Monticchiello was increasingly trying to place its local problems and attitudes in the larger context of contemporary society and the modern economy—always with comparative reflections of the quite different peasant world which the villagers carried in their memories.
What did they perceive as characterizing Italian society in 1984? A mania for games and gambling. As a form of entertainment, perhaps, but also for material gain. A form of greed which maintains the consumer economy, and raises impossible utopian dreams. Dreams about how the village might develop in the future. Visions provoked by TV games and competitions, by the football pools, by all kinds of betting both legal and illegal, by casinos and gaming houses which had become more frequented than ever before.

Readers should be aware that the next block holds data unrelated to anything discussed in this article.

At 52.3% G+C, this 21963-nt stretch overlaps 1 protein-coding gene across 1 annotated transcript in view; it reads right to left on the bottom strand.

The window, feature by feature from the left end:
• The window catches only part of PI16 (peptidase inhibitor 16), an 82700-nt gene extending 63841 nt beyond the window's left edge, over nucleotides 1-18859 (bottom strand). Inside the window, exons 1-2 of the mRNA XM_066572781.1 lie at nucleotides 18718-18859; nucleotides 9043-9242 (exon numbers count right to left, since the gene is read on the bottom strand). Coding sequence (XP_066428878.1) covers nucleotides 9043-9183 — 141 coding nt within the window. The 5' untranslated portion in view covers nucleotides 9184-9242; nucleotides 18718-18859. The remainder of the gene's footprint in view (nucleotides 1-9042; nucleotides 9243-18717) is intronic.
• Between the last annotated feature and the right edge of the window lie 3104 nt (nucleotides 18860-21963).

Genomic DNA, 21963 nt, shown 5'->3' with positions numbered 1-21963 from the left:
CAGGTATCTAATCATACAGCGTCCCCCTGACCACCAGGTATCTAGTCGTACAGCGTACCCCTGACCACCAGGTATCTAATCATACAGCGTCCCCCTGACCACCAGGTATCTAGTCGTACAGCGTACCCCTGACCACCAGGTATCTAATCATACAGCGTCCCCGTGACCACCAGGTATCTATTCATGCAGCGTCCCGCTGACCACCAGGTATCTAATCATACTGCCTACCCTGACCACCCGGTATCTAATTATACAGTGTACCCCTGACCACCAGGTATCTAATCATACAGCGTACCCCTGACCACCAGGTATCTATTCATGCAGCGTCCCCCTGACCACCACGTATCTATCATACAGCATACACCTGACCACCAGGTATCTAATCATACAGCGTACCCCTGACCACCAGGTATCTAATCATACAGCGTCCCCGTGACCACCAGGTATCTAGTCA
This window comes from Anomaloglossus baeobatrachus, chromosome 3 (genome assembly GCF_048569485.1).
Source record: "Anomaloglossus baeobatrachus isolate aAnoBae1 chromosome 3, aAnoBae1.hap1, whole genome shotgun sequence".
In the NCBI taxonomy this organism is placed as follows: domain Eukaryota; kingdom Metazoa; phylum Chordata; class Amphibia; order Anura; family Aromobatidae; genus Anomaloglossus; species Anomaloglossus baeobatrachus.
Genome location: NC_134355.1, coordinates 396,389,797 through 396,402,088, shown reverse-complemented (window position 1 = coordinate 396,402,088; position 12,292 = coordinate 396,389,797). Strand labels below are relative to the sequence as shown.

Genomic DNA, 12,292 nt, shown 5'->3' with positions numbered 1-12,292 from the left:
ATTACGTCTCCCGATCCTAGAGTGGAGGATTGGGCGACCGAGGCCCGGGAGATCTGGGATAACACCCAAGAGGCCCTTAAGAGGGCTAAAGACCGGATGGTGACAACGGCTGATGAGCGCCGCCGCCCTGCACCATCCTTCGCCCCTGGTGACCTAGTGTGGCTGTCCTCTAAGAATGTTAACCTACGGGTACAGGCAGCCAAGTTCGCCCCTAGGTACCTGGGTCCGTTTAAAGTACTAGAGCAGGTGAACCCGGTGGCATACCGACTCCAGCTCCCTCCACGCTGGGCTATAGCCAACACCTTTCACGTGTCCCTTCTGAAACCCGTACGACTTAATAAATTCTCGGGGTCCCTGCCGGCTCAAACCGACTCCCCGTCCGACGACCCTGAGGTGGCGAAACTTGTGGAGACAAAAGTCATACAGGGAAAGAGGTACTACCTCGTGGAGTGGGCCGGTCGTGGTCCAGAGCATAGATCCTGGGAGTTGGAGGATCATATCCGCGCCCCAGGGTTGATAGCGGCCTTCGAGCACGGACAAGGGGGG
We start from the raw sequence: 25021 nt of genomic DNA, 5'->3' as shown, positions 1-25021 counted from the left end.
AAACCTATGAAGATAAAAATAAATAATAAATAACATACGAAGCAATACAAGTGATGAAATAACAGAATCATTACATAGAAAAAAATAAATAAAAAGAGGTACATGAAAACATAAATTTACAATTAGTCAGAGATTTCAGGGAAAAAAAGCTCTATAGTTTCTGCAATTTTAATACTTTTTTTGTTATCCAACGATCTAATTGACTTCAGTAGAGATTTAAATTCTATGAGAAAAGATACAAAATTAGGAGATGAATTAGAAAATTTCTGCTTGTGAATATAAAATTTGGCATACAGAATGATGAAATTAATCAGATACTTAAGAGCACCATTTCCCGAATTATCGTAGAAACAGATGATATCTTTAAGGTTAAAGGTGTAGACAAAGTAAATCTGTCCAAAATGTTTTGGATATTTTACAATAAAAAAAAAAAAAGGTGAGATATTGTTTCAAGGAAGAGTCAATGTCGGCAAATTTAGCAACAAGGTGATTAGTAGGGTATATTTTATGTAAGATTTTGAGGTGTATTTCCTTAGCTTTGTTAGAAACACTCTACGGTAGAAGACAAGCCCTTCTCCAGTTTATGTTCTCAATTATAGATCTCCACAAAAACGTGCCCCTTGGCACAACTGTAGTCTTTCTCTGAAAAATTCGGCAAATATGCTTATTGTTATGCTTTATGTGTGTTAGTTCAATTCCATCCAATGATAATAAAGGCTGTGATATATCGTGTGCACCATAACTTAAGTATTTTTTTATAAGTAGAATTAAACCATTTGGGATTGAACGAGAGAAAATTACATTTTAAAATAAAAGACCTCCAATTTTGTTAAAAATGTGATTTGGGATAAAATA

The people of Monticchiello decided to inspect this whole phenomenon in an autodramma, trying to be realistic and keep their feet on the ground, maintaining an ironic critical view of what was happening to them. Under Andrea Cresti’s direction, under a warm Tuscan sky, they brought this theme into their village square in order to remember, to understand, to hope, and to laugh.